After the last serious outbreak of urban rioting in this country, back in 2011, the then prime minister David Cameron responded with a speech which identified a “slow-motion moral collapse” as the cause of the unrest. There followed much soul-searching as we tried to identify what we stood for as a nation and what was the best way to educate our young people so they would not grow up into people who wanted to destroy society.
A set of “British values” were drawn up which all schools – independent, academies and maintained – were then required to promote. Fundamental British values, as they are known, are democracy, the rule of law, individual liberty, and mutual respect of those with different faiths and beliefs. In addition, the government started to look for character traits (or virtues) which might be promoted in schools.
The education White Paper, Educational Excellence Everywhere, published in March this year, said that “a 21st-century education should prepare children for adult life by instilling the character traits and fundamental British values that will help them to succeed: being resilient and knowing how to persevere, how to bounce back if faced with failure, and how to collaborate with others at work and in their private lives.”
On the face of it those values and traits seem reasonable enough, but a number of commentators have challenged them. What is so uniquely British about those values? Couldn’t they also be described as Belgian values or Dutch values? The character traits all seem to focus on performance, with very little moral depth. It would be quite possible, after all, to be resilient and collaborative without a moral bone in your body. One would assume that terrorists would have to be resilient and collaborative in order to carry out their hateful work.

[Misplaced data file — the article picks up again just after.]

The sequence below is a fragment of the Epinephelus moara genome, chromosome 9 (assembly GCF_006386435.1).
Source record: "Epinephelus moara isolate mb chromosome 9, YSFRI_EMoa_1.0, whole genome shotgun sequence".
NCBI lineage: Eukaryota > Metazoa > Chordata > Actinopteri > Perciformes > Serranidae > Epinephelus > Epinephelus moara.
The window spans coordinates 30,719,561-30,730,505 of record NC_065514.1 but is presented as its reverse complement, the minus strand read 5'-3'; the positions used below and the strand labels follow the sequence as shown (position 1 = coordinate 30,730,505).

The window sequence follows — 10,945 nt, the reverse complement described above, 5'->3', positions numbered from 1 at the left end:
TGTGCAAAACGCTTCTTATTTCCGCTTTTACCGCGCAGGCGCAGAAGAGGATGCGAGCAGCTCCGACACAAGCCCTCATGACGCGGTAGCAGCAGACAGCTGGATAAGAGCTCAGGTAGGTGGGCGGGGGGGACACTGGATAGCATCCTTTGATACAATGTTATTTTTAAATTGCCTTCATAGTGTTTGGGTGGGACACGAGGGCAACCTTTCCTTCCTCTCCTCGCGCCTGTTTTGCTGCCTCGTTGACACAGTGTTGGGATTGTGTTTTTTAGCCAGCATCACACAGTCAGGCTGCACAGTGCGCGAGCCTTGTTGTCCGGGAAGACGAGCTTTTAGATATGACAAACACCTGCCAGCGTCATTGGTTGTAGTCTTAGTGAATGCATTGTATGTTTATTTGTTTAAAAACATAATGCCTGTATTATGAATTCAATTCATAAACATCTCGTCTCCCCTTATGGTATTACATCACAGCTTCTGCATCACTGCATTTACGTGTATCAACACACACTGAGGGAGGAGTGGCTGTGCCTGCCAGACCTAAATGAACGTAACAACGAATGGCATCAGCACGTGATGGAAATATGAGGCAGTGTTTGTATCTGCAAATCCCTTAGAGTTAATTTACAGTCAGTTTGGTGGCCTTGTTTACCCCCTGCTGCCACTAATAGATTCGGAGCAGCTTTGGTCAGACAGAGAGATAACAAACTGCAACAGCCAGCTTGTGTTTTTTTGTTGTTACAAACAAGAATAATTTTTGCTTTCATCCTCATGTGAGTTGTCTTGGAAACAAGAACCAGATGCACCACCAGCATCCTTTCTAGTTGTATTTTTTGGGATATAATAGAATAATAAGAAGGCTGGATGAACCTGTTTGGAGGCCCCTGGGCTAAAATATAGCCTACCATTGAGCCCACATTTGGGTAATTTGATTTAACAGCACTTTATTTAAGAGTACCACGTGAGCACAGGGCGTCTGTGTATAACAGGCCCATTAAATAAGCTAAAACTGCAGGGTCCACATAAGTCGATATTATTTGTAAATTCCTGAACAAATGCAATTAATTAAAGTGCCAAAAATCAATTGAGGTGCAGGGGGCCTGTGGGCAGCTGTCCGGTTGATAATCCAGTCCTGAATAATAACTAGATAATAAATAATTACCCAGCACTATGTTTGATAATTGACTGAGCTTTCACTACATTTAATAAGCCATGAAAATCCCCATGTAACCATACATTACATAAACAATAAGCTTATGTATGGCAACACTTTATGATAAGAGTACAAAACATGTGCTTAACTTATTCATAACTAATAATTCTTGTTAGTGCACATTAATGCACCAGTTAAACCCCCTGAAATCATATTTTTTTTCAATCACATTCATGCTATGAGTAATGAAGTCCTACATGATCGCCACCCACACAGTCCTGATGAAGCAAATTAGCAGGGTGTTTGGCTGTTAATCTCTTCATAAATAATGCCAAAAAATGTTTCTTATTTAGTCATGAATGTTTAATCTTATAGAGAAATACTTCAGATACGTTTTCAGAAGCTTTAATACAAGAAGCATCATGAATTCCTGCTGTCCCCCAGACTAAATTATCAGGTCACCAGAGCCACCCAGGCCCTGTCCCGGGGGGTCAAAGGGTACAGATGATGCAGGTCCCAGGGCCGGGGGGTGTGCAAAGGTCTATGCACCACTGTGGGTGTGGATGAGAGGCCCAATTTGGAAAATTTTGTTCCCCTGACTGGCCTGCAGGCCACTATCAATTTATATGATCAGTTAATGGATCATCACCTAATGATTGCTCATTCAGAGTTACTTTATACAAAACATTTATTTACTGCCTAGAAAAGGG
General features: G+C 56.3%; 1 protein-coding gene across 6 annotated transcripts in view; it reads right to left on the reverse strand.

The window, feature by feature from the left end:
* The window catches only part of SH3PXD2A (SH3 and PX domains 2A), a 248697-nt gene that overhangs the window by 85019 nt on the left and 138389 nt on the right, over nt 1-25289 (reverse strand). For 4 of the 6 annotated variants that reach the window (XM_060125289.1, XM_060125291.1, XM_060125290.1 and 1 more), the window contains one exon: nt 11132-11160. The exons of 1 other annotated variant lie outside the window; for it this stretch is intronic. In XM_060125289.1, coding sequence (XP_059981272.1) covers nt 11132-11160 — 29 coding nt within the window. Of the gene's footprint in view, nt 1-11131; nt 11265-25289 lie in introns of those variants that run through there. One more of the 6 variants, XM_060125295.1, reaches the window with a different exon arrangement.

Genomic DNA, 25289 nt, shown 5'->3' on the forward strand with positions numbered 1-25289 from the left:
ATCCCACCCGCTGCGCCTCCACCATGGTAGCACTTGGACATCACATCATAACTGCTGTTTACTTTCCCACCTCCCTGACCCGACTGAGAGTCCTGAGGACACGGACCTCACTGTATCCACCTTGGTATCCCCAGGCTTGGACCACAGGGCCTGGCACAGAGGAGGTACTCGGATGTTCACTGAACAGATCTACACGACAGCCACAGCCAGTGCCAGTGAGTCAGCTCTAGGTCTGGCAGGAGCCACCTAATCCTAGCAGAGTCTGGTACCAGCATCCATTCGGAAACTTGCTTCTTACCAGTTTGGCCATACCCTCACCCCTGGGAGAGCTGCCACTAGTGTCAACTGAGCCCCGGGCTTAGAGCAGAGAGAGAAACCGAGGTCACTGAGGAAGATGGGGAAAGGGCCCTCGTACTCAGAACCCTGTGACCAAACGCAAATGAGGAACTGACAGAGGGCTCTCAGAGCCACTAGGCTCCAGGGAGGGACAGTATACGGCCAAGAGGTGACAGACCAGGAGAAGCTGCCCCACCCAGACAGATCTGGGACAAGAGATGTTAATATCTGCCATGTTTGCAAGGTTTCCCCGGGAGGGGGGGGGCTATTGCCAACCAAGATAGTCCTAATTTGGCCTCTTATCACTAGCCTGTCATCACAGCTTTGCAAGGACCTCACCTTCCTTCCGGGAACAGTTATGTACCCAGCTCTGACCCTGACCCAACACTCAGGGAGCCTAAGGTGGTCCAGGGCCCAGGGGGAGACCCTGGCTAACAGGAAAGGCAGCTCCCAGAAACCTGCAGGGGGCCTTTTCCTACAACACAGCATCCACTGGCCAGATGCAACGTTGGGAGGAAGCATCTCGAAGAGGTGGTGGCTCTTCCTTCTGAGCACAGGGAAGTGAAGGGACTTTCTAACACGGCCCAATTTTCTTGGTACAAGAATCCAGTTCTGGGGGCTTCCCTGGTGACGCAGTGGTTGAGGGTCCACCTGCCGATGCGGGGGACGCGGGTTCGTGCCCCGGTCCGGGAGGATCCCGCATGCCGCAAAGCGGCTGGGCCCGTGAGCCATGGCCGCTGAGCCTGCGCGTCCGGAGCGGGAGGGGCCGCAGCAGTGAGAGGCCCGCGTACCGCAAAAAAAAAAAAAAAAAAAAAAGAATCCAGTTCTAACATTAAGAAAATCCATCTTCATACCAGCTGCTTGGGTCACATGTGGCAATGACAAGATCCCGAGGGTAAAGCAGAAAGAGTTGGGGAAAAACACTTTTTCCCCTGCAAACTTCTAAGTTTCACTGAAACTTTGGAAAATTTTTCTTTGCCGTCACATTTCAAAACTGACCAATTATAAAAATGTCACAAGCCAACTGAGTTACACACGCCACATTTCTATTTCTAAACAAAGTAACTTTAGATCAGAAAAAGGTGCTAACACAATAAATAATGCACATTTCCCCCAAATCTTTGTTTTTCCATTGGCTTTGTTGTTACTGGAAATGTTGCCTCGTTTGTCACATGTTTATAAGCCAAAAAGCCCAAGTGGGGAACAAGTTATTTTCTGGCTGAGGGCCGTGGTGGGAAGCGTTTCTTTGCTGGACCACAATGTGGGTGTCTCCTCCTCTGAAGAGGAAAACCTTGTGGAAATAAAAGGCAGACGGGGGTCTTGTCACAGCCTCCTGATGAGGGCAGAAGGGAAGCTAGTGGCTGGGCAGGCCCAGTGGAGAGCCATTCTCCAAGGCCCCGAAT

For Catholic schools, the values and traits presented to us by government are incomplete. We will of course dutifully promote British values, but within another set of values which we stand for, namely Gospel values.
There are some in Catholic education who would prefer a focus on virtue, since we have a rich theological understanding of virtue, especially the cardinal virtues of faith, hope and charity. This should also be part of the educational DNA of our schools. But in this period of national soul-searching, which has only intensified after the Brexit vote, I believe that the language of values allows us to join the national debate more effectively.
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